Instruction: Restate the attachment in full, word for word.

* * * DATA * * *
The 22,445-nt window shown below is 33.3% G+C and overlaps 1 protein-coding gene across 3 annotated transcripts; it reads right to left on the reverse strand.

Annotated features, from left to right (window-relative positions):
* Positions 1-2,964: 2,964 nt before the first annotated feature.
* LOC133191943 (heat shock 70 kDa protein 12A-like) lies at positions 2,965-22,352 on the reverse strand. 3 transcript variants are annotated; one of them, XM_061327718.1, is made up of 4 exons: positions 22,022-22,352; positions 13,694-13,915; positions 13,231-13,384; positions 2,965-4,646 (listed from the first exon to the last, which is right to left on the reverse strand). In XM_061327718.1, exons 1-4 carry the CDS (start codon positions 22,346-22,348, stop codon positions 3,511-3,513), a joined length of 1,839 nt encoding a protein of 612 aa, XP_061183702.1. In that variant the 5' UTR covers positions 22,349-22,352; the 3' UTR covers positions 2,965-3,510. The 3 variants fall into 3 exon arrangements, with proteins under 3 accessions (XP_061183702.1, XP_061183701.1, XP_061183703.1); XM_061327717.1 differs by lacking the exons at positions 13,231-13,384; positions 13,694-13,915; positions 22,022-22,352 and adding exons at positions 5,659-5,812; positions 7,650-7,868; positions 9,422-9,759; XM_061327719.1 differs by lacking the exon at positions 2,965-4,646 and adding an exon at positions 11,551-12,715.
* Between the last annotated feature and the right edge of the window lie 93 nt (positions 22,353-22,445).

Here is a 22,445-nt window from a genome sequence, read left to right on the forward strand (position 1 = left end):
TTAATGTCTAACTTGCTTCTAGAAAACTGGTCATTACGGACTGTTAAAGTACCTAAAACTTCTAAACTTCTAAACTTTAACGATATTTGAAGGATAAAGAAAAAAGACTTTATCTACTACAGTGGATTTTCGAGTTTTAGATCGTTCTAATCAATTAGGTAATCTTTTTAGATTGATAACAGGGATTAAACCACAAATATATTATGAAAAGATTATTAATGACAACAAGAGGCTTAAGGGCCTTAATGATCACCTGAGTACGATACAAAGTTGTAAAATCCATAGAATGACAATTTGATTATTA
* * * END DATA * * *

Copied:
The 22,445-nt window shown below is 33.3% G+C and overlaps 1 protein-coding gene across 3 annotated transcripts; it reads right to left on the reverse strand.

Annotated features, from left to right (window-relative positions):
* Positions 1-2,964: 2,964 nt before the first annotated feature.
* LOC133191943 (heat shock 70 kDa protein 12A-like) lies at positions 2,965-22,352 on the reverse strand. 3 transcript variants are annotated; one of them, XM_061327718.1, is made up of 4 exons: positions 22,022-22,352; positions 13,694-13,915; positions 13,231-13,384; positions 2,965-4,646 (listed from the first exon to the last, which is right to left on the reverse strand). In XM_061327718.1, exons 1-4 carry the CDS (start codon positions 22,346-22,348, stop codon positions 3,511-3,513), a joined length of 1,839 nt encoding a protein of 612 aa, XP_061183702.1. In that variant the 5' UTR covers positions 22,349-22,352; the 3' UTR covers positions 2,965-3,510. The 3 variants fall into 3 exon arrangements, with proteins under 3 accessions (XP_061183702.1, XP_061183701.1, XP_061183703.1); XM_061327717.1 differs by lacking the exons at positions 13,231-13,384; positions 13,694-13,915; positions 22,022-22,352 and adding exons at positions 5,659-5,812; positions 7,650-7,868; positions 9,422-9,759; XM_061327719.1 differs by lacking the exon at positions 2,965-4,646 and adding an exon at positions 11,551-12,715.
* Between the last annotated feature and the right edge of the window lie 93 nt (positions 22,353-22,445).

Here is a 22,445-nt window from a genome sequence, read left to right on the forward strand (position 1 = left end):
TTAATGTCTAACTTGCTTCTAGAAAACTGGTCATTACGGACTGTTAAAGTACCTAAAACTTCTAAACTTCTAAACTTTAACGATATTTGAAGGATAAAGAAAAAAGACTTTATCTACTACAGTGGATTTTCGAGTTTTAGATCGTTCTAATCAATTAGGTAATCTTTTTAGATTGATAACAGGGATTAAACCACAAATATATTATGAAAAGATTATTAATGACAACAAGAGGCTTAAGGGCCTTAATGATCACCTGAGTACGATACAAAGTTGTAAAATCCATAGAATGACAATTTGATTATTA